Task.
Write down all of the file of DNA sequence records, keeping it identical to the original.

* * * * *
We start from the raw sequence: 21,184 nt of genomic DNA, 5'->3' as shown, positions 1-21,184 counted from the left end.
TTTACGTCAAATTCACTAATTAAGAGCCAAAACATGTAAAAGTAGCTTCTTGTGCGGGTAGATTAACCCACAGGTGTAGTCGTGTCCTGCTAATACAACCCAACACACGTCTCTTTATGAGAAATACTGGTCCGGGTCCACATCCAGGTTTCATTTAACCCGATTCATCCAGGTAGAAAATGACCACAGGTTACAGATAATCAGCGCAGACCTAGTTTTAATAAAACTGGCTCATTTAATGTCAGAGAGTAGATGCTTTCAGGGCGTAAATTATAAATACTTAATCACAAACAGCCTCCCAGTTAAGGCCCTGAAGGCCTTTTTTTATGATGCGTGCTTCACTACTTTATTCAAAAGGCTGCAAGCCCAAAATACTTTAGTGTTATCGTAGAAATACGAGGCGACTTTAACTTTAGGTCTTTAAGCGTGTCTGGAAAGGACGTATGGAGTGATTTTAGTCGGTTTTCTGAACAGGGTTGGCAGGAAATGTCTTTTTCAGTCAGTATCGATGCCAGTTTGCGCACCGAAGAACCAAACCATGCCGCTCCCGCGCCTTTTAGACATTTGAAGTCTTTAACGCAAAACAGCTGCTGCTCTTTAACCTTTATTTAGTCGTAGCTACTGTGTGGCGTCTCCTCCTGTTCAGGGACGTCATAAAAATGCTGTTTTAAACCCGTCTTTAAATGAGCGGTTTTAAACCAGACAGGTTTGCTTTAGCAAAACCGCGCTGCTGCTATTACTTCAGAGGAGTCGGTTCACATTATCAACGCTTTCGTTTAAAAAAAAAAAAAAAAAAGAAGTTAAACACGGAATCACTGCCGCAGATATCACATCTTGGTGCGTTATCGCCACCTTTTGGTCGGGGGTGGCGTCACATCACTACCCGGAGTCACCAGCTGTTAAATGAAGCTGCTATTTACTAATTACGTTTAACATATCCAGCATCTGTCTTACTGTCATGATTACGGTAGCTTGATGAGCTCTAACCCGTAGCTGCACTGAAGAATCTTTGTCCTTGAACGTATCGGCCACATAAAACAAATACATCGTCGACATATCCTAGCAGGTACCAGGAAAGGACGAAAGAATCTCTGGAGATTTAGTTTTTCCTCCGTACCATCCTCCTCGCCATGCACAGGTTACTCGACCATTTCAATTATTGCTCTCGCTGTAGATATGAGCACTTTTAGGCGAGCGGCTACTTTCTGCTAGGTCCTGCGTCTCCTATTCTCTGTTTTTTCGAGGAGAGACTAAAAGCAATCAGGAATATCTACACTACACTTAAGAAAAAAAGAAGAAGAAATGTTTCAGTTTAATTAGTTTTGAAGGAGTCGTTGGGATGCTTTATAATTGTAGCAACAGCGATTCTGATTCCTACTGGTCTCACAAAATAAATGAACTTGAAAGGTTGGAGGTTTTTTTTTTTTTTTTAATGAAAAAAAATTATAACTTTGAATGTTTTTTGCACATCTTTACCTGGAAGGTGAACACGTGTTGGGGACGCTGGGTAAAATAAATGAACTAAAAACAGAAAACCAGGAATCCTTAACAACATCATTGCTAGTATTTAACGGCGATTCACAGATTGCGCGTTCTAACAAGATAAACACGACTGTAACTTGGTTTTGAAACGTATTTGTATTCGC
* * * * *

We start from the raw sequence: 21,184 nt of genomic DNA, 5'->3' as shown, positions 1-21,184 counted from the left end.
TTTACGTCAAATTCACTAATTAAGAGCCAAAACATGTAAAAGTAGCTTCTTGTGCGGGTAGATTAACCCACAGGTGTAGTCGTGTCCTGCTAATACAACCCAACACACGTCTCTTTATGAGAAATACTGGTCCGGGTCCACATCCAGGTTTCATTTAACCCGATTCATCCAGGTAGAAAATGACCACAGGTTACAGATAATCAGCGCAGACCTAGTTTTAATAAAACTGGCTCATTTAATGTCAGAGAGTAGATGCTTTCAGGGCGTAAATTATAAATACTTAATCACAAACAGCCTCCCAGTTAAGGCCCTGAAGGCCTTTTTTTATGATGCGTGCTTCACTACTTTATTCAAAAGGCTGCAAGCCCAAAATACTTTAGTGTTATCGTAGAAATACGAGGCGACTTTAACTTTAGGTCTTTAAGCGTGTCTGGAAAGGACGTATGGAGTGATTTTAGTCGGTTTTCTGAACAGGGTTGGCAGGAAATGTCTTTTTCAGTCAGTATCGATGCCAGTTTGCGCACCGAAGAACCAAACCATGCCGCTCCCGCGCCTTTTAGACATTTGAAGTCTTTAACGCAAAACAGCTGCTGCTCTTTAACCTTTATTTAGTCGTAGCTACTGTGTGGCGTCTCCTCCTGTTCAGGGACGTCATAAAAATGCTGTTTTAAACCCGTCTTTAAATGAGCGGTTTTAAACCAGACAGGTTTGCTTTAGCAAAACCGCGCTGCTGCTATTACTTCAGAGGAGTCGGTTCACATTATCAACGCTTTCGTTTAAAAAAAAAAAAAAAAAAGAAGTTAAACACGGAATCACTGCCGCAGATATCACATCTTGGTGCGTTATCGCCACCTTTTGGTCGGGGGTGGCGTCACATCACTACCCGGAGTCACCAGCTGTTAAATGAAGCTGCTATTTACTAATTACGTTTAACATATCCAGCATCTGTCTTACTGTCATGATTACGGTAGCTTGATGAGCTCTAACCCGTAGCTGCACTGAAGAATCTTTGTCCTTGAACGTATCGGCCACATAAAACAAATACATCGTCGACATATCCTAGCAGGTACCAGGAAAGGACGAAAGAATCTCTGGAGATTTAGTTTTTCCTCCGTACCATCCTCCTCGCCATGCACAGGTTACTCGACCATTTCAATTATTGCTCTCGCTGTAGATATGAGCACTTTTAGGCGAGCGGCTACTTTCTGCTAGGTCCTGCGTCTCCTATTCTCTGTTTTTTCGAGGAGAGACTAAAAGCAATCAGGAATATCTACACTACACTTAAGAAAAAAAGAAGAAGAAATGTTTCAGTTTAATTAGTTTTGAAGGAGTCGTTGGGATGCTTTATAATTGTAGCAACAGCGATTCTGATTCCTACTGGTCTCACAAAATAAATGAACTTGAAAGGTTGGAGGTTTTTTTTTTTTTTTTAATGAAAAAAAATTATAACTTTGAATGTTTTTTGCACATCTTTACCTGGAAGGTGAACACGTGTTGGGGACGCTGGGTAAAATAAATGAACTAAAAACAGAAAACCAGGAATCCTTAACAACATCATTGCTAGTATTTAACGGCGATTCACAGATTGCGCGTTCTAACAAGATAAACACGACTGTAACTTGGTTTTGAAACGTATTTGTATTCGC